That Unattainable Object of Desire: Lanvin Scandal- Crack the Whip

One of the saddest byproducts of incessant reformulation is it trivializes the past. There are brands which have continued to sell perfume for almost one hundred years. The problem lies as each iteration and new flanker appears that glorious history becomes trampled underneath mediocrity. One of the great contemporary early perfume brands is Lanvin. During the 1930’s it was the equal of Guerlain or Chanel. Where the latter two brands have taken that history and created a legacy; Lanvin has not. Which makes the original releases all that much harder to find.


UPDATE: One of the best things about writing these pieces is I sometimes get more information than I could find on my own. Nicolas Chabot of Le Galion Perfume contacted me to let me know that Paul Vacher was the in-house perfumer at Lanvin at the time Scandal was released. Andre Fraysse was Jean Lanvin's nephew and was working as M. Vacher's assistant. Paul Vacher would leave Lanvin in 1935. The release date is still not clear I have found sources which list 1931, 1932, 1933, and 1935. M. Chabot has documentation which says 1933. The paragraph below has been changed to reflect this new information.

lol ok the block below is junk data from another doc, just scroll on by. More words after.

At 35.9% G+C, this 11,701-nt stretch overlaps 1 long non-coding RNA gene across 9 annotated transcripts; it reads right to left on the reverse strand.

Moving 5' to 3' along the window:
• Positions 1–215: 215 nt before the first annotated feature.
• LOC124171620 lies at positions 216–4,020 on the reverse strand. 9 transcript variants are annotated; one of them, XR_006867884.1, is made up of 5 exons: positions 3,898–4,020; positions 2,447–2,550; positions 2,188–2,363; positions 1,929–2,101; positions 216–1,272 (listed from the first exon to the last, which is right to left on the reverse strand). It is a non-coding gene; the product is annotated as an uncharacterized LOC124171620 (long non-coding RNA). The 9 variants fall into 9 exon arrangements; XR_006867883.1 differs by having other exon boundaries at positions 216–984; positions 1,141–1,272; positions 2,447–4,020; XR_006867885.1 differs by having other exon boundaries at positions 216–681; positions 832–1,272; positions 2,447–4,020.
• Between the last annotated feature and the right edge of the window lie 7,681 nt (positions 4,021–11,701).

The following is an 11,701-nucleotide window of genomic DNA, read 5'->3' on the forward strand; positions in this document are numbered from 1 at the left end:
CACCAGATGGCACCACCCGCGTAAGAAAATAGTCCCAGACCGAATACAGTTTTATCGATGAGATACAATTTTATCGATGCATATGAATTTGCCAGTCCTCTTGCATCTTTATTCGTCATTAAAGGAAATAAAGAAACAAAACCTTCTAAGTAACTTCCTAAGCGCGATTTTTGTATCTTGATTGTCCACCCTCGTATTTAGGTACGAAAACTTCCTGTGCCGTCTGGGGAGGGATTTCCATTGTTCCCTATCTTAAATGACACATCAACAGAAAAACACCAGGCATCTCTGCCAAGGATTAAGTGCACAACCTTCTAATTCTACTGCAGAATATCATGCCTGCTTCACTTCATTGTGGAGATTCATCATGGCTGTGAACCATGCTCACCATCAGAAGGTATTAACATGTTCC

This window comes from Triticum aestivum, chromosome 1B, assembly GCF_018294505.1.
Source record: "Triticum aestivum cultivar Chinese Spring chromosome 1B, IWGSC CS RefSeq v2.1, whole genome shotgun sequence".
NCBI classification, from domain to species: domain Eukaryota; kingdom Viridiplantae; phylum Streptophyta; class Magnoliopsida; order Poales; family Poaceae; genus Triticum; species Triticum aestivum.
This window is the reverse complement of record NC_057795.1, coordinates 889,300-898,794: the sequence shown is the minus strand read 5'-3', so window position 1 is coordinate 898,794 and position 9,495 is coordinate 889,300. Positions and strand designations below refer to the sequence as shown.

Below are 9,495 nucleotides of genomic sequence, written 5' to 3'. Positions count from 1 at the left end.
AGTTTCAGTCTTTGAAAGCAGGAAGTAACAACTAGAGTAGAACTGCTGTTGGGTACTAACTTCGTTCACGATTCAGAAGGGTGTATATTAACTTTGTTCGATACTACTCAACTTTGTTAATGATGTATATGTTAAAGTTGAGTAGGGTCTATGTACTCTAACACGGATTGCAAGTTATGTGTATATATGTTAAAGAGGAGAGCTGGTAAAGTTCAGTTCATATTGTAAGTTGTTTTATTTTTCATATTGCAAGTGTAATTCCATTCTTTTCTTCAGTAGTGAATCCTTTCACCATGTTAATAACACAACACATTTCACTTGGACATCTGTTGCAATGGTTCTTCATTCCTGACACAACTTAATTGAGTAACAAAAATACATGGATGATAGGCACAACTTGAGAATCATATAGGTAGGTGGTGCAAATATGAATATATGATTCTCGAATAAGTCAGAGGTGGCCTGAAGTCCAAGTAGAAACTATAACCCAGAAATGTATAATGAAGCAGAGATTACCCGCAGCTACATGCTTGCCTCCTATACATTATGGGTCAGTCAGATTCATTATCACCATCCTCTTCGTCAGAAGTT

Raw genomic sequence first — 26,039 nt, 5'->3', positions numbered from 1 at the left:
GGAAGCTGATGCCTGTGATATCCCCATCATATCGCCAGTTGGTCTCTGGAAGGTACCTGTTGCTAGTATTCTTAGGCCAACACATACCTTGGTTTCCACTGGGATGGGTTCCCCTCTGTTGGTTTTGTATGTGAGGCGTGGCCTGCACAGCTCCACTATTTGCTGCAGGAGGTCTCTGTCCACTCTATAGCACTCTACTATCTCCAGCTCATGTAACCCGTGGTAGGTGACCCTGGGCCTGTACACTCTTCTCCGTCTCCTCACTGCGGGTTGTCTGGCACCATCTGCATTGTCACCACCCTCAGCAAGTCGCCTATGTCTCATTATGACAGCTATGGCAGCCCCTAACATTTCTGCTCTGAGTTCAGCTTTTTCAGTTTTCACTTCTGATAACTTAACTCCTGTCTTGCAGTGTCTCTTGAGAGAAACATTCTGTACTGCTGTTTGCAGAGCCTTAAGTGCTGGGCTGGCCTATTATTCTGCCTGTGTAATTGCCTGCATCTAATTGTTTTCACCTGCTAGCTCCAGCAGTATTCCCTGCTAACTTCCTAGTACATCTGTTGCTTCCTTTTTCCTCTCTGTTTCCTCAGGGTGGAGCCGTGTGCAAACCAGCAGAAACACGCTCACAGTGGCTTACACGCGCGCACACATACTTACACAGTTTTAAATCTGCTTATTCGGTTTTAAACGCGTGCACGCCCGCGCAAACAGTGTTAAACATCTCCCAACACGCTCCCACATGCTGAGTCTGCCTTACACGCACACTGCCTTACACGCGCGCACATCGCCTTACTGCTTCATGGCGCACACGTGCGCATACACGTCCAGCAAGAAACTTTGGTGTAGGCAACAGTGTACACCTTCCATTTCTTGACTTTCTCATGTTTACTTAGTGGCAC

Paul Vacher

Lanvin’s in-house perfumers' follow-up to Arpege was called Scandal. Perfumer Paul Vacher and his assistant Andre Fraysse who pioneered the use of aldehydes in Arpege would now go for their own take on leather with Scandal. As we moved into the 1930’s leather based perfumes had become the rage. Each of the brands was working on their own version. This interpretation was to wrap it in a fantastic floral cape. That intense heart is what makes Scandal stand out.